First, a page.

Yankee fans heard a lot about Pete Filson in the early eighties. He was a left-handed starting pitcher who had been selected by New York in the ninth round of the 1979 amateur draft. The Yankees assigned him to their Class C Appalachian League team in Paintsville, Kentucky and in 13 starts during the 1979 season he went 9-0 with three shutouts and a 1.68 ERA. The native of Darby, Pennsylvania then proved that first year was no fluke when he followed it up with a 13-9 record in A ball in 1980 and a stellar 17-3 mark the following season.
The question wasn’t would Filson become a winner for New York at the big league level, it was just a matter of when he’d get the chance. But this was the early eighties and the ego-maniacal George Steinbrenner was pretty much dictating the personnel moves made by the Yankee organization. The Boss didn’t get along with Rick Cerone, New York’s staring catcher at the time so he directed the front office to replace him. The Twins’ first string receiver was available but he wouldn’t come cheap. The Yanks had to give Minnesota Filson in the deal.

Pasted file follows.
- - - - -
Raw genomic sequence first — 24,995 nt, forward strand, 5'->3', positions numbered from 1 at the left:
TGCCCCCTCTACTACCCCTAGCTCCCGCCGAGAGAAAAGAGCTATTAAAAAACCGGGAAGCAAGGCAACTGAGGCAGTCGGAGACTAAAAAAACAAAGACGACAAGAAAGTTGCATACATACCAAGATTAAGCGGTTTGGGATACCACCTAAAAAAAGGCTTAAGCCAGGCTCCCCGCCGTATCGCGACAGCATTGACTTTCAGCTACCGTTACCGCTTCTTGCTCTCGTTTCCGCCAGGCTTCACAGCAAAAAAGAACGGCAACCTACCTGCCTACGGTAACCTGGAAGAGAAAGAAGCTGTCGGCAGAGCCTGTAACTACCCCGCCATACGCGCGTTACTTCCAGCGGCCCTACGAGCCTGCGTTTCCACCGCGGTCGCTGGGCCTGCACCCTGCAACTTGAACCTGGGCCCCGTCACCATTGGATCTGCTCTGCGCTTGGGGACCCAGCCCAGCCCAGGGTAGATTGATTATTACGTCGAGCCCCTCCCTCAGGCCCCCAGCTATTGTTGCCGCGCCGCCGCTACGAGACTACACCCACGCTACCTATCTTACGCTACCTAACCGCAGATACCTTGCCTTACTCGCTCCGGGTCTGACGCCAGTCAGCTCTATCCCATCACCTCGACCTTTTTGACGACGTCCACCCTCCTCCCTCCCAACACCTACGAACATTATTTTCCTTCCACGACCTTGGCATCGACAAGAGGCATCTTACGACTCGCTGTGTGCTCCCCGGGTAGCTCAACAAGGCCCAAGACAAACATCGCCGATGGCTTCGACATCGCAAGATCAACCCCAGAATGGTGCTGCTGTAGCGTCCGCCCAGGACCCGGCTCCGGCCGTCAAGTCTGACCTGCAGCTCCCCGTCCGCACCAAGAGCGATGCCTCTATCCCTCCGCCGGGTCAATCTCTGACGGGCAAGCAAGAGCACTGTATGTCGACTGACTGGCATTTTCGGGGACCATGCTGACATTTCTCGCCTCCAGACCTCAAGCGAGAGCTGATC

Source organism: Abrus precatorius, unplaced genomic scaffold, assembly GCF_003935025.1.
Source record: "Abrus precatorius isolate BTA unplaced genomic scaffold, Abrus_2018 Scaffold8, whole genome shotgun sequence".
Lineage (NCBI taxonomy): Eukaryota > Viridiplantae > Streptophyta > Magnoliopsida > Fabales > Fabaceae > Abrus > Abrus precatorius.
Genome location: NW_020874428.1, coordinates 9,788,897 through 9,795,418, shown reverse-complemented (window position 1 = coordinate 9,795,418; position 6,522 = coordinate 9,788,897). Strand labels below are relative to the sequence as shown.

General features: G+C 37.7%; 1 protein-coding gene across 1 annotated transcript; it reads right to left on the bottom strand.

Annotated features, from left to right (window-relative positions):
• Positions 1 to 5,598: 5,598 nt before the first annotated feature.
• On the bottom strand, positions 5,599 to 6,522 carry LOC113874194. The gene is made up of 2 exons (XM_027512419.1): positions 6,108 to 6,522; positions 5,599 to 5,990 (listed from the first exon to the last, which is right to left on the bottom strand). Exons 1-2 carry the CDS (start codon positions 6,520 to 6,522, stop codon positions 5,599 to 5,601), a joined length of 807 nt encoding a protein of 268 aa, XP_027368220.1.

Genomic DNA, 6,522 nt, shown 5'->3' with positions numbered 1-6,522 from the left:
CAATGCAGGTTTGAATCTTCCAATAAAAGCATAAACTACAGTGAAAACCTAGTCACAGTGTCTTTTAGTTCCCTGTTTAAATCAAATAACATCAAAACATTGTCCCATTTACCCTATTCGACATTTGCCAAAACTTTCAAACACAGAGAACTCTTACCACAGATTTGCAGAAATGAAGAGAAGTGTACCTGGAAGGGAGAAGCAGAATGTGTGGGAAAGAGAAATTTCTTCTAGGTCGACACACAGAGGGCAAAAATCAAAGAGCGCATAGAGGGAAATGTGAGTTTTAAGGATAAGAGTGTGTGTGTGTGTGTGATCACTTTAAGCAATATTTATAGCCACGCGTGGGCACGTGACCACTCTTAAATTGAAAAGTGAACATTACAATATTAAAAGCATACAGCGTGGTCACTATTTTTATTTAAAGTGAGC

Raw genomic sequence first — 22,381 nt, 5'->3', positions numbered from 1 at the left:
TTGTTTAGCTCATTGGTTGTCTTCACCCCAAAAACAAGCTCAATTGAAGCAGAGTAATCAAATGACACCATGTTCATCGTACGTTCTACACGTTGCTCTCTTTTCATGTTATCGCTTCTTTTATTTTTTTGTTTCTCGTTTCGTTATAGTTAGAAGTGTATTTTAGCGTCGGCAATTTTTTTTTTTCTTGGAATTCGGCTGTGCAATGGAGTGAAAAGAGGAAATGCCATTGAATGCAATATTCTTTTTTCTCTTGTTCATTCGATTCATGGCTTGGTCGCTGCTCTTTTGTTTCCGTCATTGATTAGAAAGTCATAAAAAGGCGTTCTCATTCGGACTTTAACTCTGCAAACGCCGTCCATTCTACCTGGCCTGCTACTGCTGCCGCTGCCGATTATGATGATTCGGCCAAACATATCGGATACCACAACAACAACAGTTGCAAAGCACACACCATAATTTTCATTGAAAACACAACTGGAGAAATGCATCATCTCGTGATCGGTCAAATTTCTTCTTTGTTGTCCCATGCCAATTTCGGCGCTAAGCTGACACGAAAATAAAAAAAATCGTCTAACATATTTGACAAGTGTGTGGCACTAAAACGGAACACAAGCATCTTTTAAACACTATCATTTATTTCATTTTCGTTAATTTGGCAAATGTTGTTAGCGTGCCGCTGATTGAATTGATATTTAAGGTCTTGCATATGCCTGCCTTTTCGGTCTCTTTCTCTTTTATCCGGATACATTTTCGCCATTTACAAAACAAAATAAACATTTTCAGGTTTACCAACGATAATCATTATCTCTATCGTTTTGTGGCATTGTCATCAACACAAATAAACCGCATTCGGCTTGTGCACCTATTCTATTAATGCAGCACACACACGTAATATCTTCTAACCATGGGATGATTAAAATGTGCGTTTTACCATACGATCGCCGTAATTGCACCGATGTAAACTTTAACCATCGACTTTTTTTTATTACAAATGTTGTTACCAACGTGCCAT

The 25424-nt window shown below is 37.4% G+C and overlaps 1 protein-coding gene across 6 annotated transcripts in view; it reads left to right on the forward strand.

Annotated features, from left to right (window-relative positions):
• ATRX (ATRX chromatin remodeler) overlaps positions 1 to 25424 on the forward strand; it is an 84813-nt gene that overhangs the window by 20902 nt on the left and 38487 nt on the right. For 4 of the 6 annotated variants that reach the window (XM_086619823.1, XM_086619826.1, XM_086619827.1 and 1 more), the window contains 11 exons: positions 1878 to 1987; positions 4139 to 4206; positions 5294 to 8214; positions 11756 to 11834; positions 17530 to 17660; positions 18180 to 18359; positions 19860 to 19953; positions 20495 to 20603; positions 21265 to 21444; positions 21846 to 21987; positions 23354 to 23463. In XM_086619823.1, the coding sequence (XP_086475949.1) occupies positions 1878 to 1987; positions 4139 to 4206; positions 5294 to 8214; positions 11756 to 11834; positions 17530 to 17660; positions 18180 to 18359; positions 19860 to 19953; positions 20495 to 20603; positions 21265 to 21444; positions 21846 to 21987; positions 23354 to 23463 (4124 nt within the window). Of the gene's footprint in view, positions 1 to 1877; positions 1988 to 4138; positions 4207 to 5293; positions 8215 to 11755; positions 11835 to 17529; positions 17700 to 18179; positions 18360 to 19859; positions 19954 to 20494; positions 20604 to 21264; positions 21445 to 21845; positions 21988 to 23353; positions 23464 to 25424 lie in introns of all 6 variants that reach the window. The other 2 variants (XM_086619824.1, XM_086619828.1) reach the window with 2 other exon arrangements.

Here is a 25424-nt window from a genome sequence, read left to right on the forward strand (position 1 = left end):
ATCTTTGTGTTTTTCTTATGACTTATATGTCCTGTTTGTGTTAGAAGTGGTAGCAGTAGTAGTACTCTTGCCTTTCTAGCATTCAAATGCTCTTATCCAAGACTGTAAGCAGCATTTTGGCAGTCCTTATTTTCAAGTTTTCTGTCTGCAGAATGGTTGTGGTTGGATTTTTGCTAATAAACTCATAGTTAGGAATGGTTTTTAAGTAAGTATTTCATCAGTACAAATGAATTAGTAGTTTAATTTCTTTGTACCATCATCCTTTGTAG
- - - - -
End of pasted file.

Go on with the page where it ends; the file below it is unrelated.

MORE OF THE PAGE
Filson made his big league debut with the Twins during the 1982 season and spent the next three years pitching out of the Minnesota bullpen. In 1986, he was traded to the White Sox and a year later, he returned to the Bronx as part of the same deal that brought Randy Velarde to the Yankees.
Filson finally got to make his Yankee debut on August 29, 1987 in a relief appearance against the Mariners. He got rocked. He also got lit up in his second appearance against Boston a week later but then settled down and pitched well in his next three. That streak got him his first ever start in pinstripes and he made it a good one, pitching seven scoreless innings against Baltimore and earning his first and only Yankee victory. He pitched well in his next start as well but did not factor in the decision.